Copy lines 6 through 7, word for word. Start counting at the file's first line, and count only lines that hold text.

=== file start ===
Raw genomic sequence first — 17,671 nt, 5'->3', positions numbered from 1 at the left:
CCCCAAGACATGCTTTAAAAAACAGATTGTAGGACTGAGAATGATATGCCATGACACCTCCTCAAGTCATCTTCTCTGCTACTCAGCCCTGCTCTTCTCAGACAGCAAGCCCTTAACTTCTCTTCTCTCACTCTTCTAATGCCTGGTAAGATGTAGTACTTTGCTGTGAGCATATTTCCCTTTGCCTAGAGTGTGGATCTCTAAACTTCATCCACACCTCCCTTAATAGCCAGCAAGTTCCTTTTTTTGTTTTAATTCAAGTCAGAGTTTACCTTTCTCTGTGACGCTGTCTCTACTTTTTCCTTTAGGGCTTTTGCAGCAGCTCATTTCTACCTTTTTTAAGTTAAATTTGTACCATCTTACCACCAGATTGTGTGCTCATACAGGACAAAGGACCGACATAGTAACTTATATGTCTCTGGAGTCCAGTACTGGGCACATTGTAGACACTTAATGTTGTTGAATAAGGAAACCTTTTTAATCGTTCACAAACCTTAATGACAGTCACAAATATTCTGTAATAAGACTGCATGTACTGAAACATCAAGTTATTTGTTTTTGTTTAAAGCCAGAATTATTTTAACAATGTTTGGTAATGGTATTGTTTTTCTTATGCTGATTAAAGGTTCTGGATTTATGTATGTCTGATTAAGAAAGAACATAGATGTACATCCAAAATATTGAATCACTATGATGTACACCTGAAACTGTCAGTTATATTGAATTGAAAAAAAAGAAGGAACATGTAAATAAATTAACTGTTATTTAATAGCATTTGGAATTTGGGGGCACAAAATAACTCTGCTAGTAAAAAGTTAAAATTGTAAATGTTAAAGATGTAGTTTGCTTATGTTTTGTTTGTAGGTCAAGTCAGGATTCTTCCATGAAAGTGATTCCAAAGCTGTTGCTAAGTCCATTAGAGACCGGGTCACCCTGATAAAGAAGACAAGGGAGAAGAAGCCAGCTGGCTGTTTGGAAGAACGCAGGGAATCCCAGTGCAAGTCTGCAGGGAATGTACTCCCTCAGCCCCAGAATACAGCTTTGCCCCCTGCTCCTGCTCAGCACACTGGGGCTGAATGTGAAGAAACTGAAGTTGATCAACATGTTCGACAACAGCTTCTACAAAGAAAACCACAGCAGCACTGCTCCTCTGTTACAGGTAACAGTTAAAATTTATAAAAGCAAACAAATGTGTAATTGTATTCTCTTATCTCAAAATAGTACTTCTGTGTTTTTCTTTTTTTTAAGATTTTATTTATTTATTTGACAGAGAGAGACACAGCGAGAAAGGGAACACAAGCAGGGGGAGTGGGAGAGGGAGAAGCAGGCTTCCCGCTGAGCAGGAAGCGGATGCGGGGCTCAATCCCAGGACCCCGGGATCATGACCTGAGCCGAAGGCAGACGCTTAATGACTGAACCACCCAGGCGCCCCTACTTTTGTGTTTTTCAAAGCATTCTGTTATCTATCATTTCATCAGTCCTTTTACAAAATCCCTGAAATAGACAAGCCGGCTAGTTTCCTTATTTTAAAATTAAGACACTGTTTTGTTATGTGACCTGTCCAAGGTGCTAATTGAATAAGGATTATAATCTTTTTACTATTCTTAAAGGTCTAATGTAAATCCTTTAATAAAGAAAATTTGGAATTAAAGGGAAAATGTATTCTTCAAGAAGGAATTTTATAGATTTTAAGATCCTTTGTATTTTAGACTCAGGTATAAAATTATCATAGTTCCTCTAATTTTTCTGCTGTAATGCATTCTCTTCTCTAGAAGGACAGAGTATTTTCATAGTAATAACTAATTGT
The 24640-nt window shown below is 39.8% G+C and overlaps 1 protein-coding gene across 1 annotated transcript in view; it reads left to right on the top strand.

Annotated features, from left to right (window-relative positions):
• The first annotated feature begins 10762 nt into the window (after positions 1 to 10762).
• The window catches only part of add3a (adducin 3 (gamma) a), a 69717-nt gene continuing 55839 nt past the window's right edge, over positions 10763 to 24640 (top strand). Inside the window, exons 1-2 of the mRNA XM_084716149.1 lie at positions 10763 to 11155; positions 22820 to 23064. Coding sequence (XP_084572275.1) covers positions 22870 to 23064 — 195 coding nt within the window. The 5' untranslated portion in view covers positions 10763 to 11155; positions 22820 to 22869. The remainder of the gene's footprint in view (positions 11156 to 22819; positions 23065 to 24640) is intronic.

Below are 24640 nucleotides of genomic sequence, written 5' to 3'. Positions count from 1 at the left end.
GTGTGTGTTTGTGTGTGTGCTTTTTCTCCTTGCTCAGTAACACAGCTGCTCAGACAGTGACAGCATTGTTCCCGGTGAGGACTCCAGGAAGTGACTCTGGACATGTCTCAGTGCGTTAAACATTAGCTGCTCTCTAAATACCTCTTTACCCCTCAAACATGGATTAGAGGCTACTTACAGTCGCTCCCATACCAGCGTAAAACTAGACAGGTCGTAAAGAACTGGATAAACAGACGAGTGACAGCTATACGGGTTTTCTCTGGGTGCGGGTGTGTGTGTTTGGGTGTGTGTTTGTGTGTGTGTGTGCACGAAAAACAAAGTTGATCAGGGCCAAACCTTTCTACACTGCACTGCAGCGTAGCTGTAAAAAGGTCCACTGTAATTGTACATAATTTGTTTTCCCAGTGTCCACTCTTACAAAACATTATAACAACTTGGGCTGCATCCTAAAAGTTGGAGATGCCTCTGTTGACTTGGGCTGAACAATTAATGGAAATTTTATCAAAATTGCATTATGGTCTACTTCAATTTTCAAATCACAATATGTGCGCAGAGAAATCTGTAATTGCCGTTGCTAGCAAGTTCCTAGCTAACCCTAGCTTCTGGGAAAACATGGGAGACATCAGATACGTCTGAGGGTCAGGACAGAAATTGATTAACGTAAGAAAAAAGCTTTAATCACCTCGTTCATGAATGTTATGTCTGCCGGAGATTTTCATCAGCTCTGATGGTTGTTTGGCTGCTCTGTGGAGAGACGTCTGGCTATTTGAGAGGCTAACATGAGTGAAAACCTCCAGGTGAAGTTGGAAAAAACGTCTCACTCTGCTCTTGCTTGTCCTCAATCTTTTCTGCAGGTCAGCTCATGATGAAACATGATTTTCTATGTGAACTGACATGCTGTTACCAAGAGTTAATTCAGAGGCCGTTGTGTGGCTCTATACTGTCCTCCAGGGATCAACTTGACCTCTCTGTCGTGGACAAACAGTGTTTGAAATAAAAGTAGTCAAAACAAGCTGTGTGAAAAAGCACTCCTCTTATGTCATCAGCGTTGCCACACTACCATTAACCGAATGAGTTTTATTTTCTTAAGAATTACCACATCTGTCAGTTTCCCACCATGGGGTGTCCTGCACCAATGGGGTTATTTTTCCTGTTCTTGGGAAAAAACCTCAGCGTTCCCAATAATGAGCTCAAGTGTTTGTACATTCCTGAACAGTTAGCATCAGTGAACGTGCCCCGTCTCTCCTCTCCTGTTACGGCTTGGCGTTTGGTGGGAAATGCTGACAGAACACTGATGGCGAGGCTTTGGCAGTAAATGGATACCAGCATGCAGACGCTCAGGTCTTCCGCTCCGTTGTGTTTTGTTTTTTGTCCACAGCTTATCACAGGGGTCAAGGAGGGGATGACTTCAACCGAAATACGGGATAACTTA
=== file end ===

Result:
• The window catches only part of add3a (adducin 3 (gamma) a), a 69717-nt gene continuing 55839 nt past the window's right edge, over positions 10763 to 24640 (top strand). Inside the window, exons 1-2 of the mRNA XM_084716149.1 lie at positions 10763 to 11155; positions 22820 to 23064. Coding sequence (XP_084572275.1) covers positions 22870 to 23064 — 195 coding nt within the window. The 5' untranslated portion in view covers positions 10763 to 11155; positions 22820 to 22869. The remainder of the gene's footprint in view (positions 11156 to 22819; positions 23065 to 24640) is intronic.

Below are 24640 nucleotides of genomic sequence, written 5' to 3'. Positions count from 1 at the left end.